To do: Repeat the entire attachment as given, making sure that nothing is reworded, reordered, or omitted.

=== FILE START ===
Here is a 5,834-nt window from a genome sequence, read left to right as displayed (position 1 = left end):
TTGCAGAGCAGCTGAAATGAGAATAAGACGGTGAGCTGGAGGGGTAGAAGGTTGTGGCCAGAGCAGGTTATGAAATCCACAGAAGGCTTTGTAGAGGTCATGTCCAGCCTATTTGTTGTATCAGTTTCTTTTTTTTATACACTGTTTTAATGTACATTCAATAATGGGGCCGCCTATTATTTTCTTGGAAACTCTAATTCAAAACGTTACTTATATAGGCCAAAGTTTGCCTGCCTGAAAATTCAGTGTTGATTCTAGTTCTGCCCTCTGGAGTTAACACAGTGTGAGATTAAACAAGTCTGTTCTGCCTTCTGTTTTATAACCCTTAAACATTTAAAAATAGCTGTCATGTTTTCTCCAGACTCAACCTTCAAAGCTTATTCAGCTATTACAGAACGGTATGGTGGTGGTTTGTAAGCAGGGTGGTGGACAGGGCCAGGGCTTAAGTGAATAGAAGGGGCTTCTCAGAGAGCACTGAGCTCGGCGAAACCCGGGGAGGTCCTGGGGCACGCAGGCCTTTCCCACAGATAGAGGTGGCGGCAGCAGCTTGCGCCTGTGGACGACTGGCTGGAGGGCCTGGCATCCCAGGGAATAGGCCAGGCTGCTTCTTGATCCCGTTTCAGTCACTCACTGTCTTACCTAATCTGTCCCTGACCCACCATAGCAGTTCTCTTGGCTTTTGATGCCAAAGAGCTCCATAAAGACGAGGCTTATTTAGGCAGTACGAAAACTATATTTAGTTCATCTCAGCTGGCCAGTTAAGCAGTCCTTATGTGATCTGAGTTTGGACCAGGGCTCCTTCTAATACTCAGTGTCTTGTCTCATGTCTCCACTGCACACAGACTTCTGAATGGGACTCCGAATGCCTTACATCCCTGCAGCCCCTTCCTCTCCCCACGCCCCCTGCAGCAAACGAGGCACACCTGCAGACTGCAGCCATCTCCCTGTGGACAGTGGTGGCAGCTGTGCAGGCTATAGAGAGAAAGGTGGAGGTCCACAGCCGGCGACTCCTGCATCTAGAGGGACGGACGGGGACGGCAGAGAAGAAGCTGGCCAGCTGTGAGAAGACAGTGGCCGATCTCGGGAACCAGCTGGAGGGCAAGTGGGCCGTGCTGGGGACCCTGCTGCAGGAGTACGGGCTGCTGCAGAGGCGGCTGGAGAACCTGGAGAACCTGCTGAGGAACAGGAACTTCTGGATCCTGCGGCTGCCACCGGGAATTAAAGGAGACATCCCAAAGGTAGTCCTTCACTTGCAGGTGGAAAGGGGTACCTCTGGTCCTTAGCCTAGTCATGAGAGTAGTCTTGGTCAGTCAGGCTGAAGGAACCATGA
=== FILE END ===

Here is a 5,834-nt window from a genome sequence, read left to right as displayed (position 1 = left end):
TTGCAGAGCAGCTGAAATGAGAATAAGACGGTGAGCTGGAGGGGTAGAAGGTTGTGGCCAGAGCAGGTTATGAAATCCACAGAAGGCTTTGTAGAGGTCATGTCCAGCCTATTTGTTGTATCAGTTTCTTTTTTTTATACACTGTTTTAATGTACATTCAATAATGGGGCCGCCTATTATTTTCTTGGAAACTCTAATTCAAAACGTTACTTATATAGGCCAAAGTTTGCCTGCCTGAAAATTCAGTGTTGATTCTAGTTCTGCCCTCTGGAGTTAACACAGTGTGAGATTAAACAAGTCTGTTCTGCCTTCTGTTTTATAACCCTTAAACATTTAAAAATAGCTGTCATGTTTTCTCCAGACTCAACCTTCAAAGCTTATTCAGCTATTACAGAACGGTATGGTGGTGGTTTGTAAGCAGGGTGGTGGACAGGGCCAGGGCTTAAGTGAATAGAAGGGGCTTCTCAGAGAGCACTGAGCTCGGCGAAACCCGGGGAGGTCCTGGGGCACGCAGGCCTTTCCCACAGATAGAGGTGGCGGCAGCAGCTTGCGCCTGTGGACGACTGGCTGGAGGGCCTGGCATCCCAGGGAATAGGCCAGGCTGCTTCTTGATCCCGTTTCAGTCACTCACTGTCTTACCTAATCTGTCCCTGACCCACCATAGCAGTTCTCTTGGCTTTTGATGCCAAAGAGCTCCATAAAGACGAGGCTTATTTAGGCAGTACGAAAACTATATTTAGTTCATCTCAGCTGGCCAGTTAAGCAGTCCTTATGTGATCTGAGTTTGGACCAGGGCTCCTTCTAATACTCAGTGTCTTGTCTCATGTCTCCACTGCACACAGACTTCTGAATGGGACTCCGAATGCCTTACATCCCTGCAGCCCCTTCCTCTCCCCACGCCCCCTGCAGCAAACGAGGCACACCTGCAGACTGCAGCCATCTCCCTGTGGACAGTGGTGGCAGCTGTGCAGGCTATAGAGAGAAAGGTGGAGGTCCACAGCCGGCGACTCCTGCATCTAGAGGGACGGACGGGGACGGCAGAGAAGAAGCTGGCCAGCTGTGAGAAGACAGTGGCCGATCTCGGGAACCAGCTGGAGGGCAAGTGGGCCGTGCTGGGGACCCTGCTGCAGGAGTACGGGCTGCTGCAGAGGCGGCTGGAGAACCTGGAGAACCTGCTGAGGAACAGGAACTTCTGGATCCTGCGGCTGCCACCGGGAATTAAAGGAGACATCCCAAAGGTAGTCCTTCACTTGCAGGTGGAAAGGGGTACCTCTGGTCCTTAGCCTAGTCATGAGAGTAGTCTTGGTCAGTCAGGCTGAAGGAACCATGA